That’s just remarkably cruel.
And you saw it during Game 4, as the stoic Chara chose to sit on the bench for the third period, full shield protecting his suddenly fragile face, unable to speak yet still saying plenty with a sullen, worried look on his face. Of all the things that could have kept him off the ice, it was a deflected puck? And of all the damage it could have inflicted — a black eye, some broken teeth, a dented nose, a bloody ear, etc. — it had to cause the one injury that can keep a player off the ice no matter how great his pain tolerance may be?
Now, Chara being Chara, there remains a possibility that he may find a way to play through the injury. Perhaps it can be done. If so, then, well, we’ve all wasted a few precious minutes of our lives here.
But Chara has already missed two periods of a Stanley Cup Final game, and he appears very likely to miss more time. Sitting out for Game 5 would be excruciating for him; missing the remainder of the series would be nothing short of devastating.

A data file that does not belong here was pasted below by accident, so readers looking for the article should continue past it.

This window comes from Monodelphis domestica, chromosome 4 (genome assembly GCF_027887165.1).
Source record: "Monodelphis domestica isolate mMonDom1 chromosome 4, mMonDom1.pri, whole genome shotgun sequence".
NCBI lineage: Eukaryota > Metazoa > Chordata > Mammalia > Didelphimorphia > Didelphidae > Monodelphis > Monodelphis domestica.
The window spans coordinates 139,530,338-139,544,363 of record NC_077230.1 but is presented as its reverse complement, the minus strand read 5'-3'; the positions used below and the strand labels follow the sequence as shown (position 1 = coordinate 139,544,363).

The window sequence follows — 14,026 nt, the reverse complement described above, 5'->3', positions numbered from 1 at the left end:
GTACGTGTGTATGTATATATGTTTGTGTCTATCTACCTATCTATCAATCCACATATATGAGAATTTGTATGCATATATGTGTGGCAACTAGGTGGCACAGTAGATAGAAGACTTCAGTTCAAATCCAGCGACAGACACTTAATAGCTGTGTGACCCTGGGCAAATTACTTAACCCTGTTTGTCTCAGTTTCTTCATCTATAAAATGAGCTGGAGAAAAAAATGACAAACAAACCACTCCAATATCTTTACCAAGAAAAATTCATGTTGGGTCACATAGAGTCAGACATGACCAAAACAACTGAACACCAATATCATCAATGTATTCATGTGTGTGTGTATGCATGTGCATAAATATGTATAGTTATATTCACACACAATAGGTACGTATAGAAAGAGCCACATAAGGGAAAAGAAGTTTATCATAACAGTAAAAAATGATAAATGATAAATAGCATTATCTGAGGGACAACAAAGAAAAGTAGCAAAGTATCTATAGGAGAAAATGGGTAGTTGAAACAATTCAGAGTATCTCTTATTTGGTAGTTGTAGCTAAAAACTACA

He’s not the first player to get injured playing hockey, he’s not the first veteran to be forced out of action late in a postseason, and he’s not the only athlete who dedicates his life to health and fitness all in the name of peak performance.
Still, we are all aware of what it’s taken for Chara to be on the ice as a major contributor at his age. We know the long list of injuries he’s managed to play through without having to miss time. We know that for as many worldly pursuits the man has sought, it is always hockey at the center of all of it.